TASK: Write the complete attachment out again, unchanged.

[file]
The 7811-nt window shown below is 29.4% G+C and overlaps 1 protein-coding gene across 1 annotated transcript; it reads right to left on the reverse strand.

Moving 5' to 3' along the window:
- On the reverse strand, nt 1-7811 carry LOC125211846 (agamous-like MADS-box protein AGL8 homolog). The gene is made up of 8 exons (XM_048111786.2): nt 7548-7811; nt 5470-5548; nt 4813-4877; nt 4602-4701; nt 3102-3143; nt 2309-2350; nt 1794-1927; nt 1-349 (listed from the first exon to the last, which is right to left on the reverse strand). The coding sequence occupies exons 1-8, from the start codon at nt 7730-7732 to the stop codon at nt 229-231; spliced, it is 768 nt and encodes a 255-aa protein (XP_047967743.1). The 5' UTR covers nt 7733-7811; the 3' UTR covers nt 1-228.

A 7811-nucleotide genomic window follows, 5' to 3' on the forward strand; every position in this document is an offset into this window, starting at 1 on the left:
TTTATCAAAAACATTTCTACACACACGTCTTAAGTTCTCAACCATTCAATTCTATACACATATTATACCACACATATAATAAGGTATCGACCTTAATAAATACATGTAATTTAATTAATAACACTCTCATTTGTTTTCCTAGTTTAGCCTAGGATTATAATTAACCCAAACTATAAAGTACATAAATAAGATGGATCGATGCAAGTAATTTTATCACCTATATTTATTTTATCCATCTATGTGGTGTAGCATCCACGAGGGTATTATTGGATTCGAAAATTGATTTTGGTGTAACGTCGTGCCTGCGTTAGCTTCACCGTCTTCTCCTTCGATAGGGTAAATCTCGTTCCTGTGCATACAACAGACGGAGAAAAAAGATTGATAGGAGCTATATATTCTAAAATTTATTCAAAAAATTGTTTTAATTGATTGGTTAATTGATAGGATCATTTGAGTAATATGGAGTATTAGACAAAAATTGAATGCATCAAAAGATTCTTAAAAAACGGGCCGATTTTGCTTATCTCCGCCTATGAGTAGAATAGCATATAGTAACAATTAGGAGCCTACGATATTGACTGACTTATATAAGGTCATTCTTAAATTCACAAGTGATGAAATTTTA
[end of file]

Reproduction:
The 7811-nt window shown below is 29.4% G+C and overlaps 1 protein-coding gene across 1 annotated transcript; it reads right to left on the reverse strand.

Moving 5' to 3' along the window:
- On the reverse strand, nt 1-7811 carry LOC125211846 (agamous-like MADS-box protein AGL8 homolog). The gene is made up of 8 exons (XM_048111786.2): nt 7548-7811; nt 5470-5548; nt 4813-4877; nt 4602-4701; nt 3102-3143; nt 2309-2350; nt 1794-1927; nt 1-349 (listed from the first exon to the last, which is right to left on the reverse strand). The coding sequence occupies exons 1-8, from the start codon at nt 7730-7732 to the stop codon at nt 229-231; spliced, it is 768 nt and encodes a 255-aa protein (XP_047967743.1). The 5' UTR covers nt 7733-7811; the 3' UTR covers nt 1-228.

A 7811-nucleotide genomic window follows, 5' to 3' on the forward strand; every position in this document is an offset into this window, starting at 1 on the left:
TTTATCAAAAACATTTCTACACACACGTCTTAAGTTCTCAACCATTCAATTCTATACACATATTATACCACACATATAATAAGGTATCGACCTTAATAAATACATGTAATTTAATTAATAACACTCTCATTTGTTTTCCTAGTTTAGCCTAGGATTATAATTAACCCAAACTATAAAGTACATAAATAAGATGGATCGATGCAAGTAATTTTATCACCTATATTTATTTTATCCATCTATGTGGTGTAGCATCCACGAGGGTATTATTGGATTCGAAAATTGATTTTGGTGTAACGTCGTGCCTGCGTTAGCTTCACCGTCTTCTCCTTCGATAGGGTAAATCTCGTTCCTGTGCATACAACAGACGGAGAAAAAAGATTGATAGGAGCTATATATTCTAAAATTTATTCAAAAAATTGTTTTAATTGATTGGTTAATTGATAGGATCATTTGAGTAATATGGAGTATTAGACAAAAATTGAATGCATCAAAAGATTCTTAAAAAACGGGCCGATTTTGCTTATCTCCGCCTATGAGTAGAATAGCATATAGTAACAATTAGGAGCCTACGATATTGACTGACTTATATAAGGTCATTCTTAAATTCACAAGTGATGAAATTTTA